Rome, Italy – Italy will remain in full lockdown until May 3 to stem the tide of new coronavirus infections, Prime Minister Giuseppe Conte announced on Friday.
“If we gave up now, we would put all the positive results achieved so far at stake and restart with a new rise in the death toll,” Conte said.
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The country has already spent a month under strict measures limiting the freedom of movement of its citizens.
Since February 20, when coronavirus was first detected in the northern town of Codogno, Italy has recorded the world’s highest death toll.
Cautious optimism as Italy shows initial signs of crisis slowing [2:43]
On Friday, the country’s Civil Protection agency announced that deaths rose by 570 within 24 hours to 18,849. This was an increase of 3.1 percent, the lowest daily growth since the beginning of the outbreak.
The infection rate has slowed since April began and, after weeks struggling with a surge of patients in critical condition, health facilities are experiencing some relief. A week ago, there were 4,068 people being treated in intensive care units. By Friday, that number had dropped to 3,497.
These trends are opening space for speculation about entering into a possible “phase two” – a period during which economic activities could reopen, and citizens regain some limited freedom of movement while learning to live with the virus in their midst.
The news about some regional governments using antibody tests to identify asymptomatic cases has contributed to a cautious but growing enthusiasm.
But Conte dashed such hopes on Friday. “We need to keep our attention threshold high,” he said, making a specific reference to the Easter holiday.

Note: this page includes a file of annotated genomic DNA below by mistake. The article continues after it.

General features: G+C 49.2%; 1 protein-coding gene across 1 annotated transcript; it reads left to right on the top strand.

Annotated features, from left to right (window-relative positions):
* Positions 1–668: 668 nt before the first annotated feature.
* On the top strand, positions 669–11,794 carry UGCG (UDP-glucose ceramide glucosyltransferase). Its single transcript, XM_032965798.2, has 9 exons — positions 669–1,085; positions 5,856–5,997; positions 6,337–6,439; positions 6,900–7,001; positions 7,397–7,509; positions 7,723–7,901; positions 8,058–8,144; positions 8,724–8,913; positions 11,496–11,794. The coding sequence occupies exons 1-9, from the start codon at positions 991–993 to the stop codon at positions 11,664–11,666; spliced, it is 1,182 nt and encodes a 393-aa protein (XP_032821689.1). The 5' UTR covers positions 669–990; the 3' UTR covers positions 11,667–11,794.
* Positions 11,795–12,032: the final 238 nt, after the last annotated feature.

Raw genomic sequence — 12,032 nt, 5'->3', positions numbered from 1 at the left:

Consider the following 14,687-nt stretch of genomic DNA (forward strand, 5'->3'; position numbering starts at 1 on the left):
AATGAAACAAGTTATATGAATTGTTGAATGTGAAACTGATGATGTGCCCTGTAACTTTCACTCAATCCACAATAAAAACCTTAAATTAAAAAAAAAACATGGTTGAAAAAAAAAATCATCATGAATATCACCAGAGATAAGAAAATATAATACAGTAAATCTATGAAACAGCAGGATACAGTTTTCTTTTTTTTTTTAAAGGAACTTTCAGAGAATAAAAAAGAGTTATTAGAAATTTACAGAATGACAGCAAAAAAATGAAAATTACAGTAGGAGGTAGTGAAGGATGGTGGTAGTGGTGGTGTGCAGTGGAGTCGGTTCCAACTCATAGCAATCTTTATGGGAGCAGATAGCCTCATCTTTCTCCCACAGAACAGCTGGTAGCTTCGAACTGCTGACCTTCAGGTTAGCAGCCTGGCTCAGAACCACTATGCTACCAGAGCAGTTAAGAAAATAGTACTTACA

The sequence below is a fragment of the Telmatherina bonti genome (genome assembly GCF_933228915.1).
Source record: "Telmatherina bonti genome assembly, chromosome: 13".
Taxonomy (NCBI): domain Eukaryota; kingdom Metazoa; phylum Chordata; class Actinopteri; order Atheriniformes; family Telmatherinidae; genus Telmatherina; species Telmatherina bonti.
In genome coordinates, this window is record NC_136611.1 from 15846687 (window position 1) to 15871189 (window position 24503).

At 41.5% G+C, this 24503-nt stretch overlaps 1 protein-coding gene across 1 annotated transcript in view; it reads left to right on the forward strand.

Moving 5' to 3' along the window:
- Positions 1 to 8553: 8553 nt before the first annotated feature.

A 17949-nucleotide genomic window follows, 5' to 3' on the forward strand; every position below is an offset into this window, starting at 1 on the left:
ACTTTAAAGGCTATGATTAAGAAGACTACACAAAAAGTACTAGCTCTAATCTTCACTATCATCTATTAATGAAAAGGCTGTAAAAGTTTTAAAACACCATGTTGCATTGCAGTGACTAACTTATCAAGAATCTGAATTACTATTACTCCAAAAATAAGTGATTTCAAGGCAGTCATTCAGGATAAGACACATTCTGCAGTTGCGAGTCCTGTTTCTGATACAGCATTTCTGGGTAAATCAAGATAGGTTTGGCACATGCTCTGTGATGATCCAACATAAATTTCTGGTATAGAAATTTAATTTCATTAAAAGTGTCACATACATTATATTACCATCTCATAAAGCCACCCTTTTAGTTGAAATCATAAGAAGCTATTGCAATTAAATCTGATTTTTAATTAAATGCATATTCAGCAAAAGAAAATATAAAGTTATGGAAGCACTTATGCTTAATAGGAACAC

The only few concessions announced regard businesses such as timber companies, bookshops and stores selling children’s supplies, which can reopen from April 14.
Conte did, however, leave some spark of hope, stressing that, if the infection rate allows any further easing before May 3, the government would pursue it.
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Curve still rising
The latest decree comes after health experts advised the government about the risks connected with any relaxation.
“The epidemic curve is still rising, not bending. It has just slowed down,” Walter Ricciardi, executive board member of the World Health Organization (WHO) and consultant for the Italian health ministry, told Al Jazeera.
He underlined that the lockdown could be lifted after the infection rate comes as close as possible to zero. “It must be at least below 0.5 [percent daily growth]” he said.
Ricciardi was also sceptical about the possibilities offered by antibody checks.
“Plenty of serological tests have been introduced into the market, but none of them fulfil the requirements regarding sensibility and specificity entirely.”
Has lockdown worked?
“Restrictions on mobility had progressively reduced the infection capacity of every single person by 45 percent as of March 25,” Professor Marino Gatto of Politecnico di Milano told Al Jazeera.